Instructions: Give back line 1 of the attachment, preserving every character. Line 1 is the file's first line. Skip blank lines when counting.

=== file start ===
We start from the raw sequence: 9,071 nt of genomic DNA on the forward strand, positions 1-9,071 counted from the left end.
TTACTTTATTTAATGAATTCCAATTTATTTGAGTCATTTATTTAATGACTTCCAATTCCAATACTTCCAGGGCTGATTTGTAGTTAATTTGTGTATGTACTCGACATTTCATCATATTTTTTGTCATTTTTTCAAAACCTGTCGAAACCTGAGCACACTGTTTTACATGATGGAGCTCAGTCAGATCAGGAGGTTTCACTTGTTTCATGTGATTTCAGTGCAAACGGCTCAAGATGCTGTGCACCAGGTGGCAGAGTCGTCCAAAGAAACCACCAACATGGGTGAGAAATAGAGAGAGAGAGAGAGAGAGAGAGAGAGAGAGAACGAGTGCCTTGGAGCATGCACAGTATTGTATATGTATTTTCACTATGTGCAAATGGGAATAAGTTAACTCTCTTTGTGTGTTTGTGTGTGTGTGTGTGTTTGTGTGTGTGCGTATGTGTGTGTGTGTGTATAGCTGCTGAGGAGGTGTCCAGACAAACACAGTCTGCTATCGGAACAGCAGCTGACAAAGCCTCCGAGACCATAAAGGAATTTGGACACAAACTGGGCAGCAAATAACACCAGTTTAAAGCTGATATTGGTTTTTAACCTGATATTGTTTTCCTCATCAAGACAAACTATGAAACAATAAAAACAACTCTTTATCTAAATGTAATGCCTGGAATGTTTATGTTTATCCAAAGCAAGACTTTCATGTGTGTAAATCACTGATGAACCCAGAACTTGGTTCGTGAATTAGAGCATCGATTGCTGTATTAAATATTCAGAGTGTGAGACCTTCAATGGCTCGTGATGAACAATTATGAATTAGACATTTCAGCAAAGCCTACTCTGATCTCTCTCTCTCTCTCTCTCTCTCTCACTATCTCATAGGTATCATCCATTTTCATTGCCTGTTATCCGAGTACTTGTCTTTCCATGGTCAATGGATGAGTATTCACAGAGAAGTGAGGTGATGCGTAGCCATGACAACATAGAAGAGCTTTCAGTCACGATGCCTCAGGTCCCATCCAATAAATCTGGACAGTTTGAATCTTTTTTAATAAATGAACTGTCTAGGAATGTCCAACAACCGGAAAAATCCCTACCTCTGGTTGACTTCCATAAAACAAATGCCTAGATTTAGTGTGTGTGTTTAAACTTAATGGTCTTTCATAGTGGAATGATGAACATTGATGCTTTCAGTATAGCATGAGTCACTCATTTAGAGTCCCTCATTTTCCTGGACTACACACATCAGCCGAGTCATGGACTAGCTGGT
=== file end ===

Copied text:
We start from the raw sequence: 9,071 nt of genomic DNA on the forward strand, positions 1-9,071 counted from the left end.